Exclusivity vol. 2. In addition to being able to stream the sophomore effort from Swedish doomsters Anguish this week, Sputnikmusic also has a chance to host an exclusive pre-listening of the new album from Australian prog rockers Opus of a Machine. Another new band on the rise, Opus of a Machine was formed in 2012, and Simulacra is their debut album, slated for release on November 16. Soaring verses, delicate instrumental breaks, catchy choruses and heartfelt ambition is what would best describe the first offering from these guys. An airy, shimmering affair, it’s a debut worth notice – which is also why I strived to bring it to Sputnik’s attention – possessing traits to accumulate some hype on the modern prog scene, with the right amount of promotion. Simulacra will be streaming on Sputnikmusic until the midnight of the 16th. Come on, stop by, give this album a good listen and discover some great new music!
Gather ’round, gather ’round Sputnik friends and family, for today we assemble to witness Swedish doomsters Anguish climb their mountain. A relatively young band on the scene, Anguish was formed in the autumn of 2007, and Mountain is their second full-length offering, with their debut album Through the Archdemon’s Head gathering plenty of favorable feedback upon its release in 2012. Drawing plenty of parallels with the hallowed Candlemass, Anguish present the listener doom metal in its original, most basic form. If the comparisons to Candlemass still aren’t enough to pull you in, know that the album was produced by Johan Ericson, one of the founders of Draconian and the man behind the Doom: VS moniker, whose 2014 album Earhless is one of the best metal records to come out this year. For him to be interested enough to produce the whole album is a huge compliment to Anguish.
In conjunction with Dark Descent Records, Clawhammer PR and the band itself, Sputnikmusic now has the exclusive chance to stream Mountain in full, ahead of its November 12 release date. Full of monolithic sounds, veteran-level songwriting and just pure ass kicking, slow-burning metal, this is one release you don’t want flying under your radar. Come, climb the mountain along with the band and reap the rewards at the top.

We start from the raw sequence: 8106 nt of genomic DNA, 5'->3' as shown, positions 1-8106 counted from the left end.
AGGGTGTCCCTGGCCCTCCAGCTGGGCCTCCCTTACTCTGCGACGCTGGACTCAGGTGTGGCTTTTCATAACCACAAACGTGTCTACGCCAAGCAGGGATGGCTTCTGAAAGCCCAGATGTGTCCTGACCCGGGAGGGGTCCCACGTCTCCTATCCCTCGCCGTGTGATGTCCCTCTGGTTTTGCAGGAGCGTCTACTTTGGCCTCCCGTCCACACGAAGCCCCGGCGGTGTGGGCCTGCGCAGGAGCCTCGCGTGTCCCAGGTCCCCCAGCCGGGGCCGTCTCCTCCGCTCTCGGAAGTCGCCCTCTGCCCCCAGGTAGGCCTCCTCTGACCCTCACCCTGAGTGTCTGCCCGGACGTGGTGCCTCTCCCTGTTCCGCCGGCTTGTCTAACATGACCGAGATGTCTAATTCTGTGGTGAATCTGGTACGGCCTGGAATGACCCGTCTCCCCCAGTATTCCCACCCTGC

Welcome to our Q3 Mixtape this year, where we further illuminate some of our favorite songs released between July – September. Featuring tracks from Amplifier, Banks, Cymbals Eat Guitars, Dog Fashion Disco, Dopplereffekt, Kimbra, Lenny Kravitz, Mr. Kitty, Oado, Seven That Spells, Shabazz Palaces, Skrew, Yuna, and more than what’s listed in the aforementioned baker’s dozen, we’re hopeful that you’ll find something worth investigating further here.
This also means that this is our last mixtape of the year, as we’ll prepare for our annual Year-End feature. Whether you’re a staffer, contributor, longtime shit-poster, or a bright-eyed and bushy-tailed newcomer, everybody has an opportunity to get involved in what amounts to be a fun year-end event for us. More details to come later, but as is also tradition, I’ll have some prize packages. To see what the winners got last year, you can check out the announcement here and see the actual prizes here.
What would you like to see for prizes this year? What albums are you excited about in Q4 that might crack your Top 10, 25, 50, or 100 [or greater]? Please feel free to let us know in the comments.
I hope you’re all enjoying the NFL season (unless you’re a Jacksonville fan, I guess?) and as we head towards the majesty that is the Fall Classic.
(We also use GoPros during our indoor office wiffleball…
Featuring music from Veni Domine, Fatima, tUnE-yArDs, My Life with the Thrill Kill Kult, Fucked Up, and Plastikman, we are once again hopeful that there’s something for everybody here in our 28 selections.
In the meantime, keep on enjoying the World Cup festivities, as well.
(If they’re super lazy, Google could recycle this for March Madness when shit really gets crazy at the office.)
(Oooooooooookay, maybe not that crazy.)
Roots was one of my top 5 records last year, which made me super excited for Aura ever since the album was announced. Now, thanks to the man behind Saor, Andy Marshall, Sputnikmusic has the chance to host the stream for what is bound to be one of the finest black metal albums of the year, from one of the finest newcomers to the genre. Filled to the brim with authentic Celtic melodies and wonderfully lush primeval soundscapes, Aura is a real treat for those who like their metal atmospheric and epic. You can pre-order Aura from Saor’s bandcamp. The album will officially be released on June 6th, 2014 via Northern Silence Productions.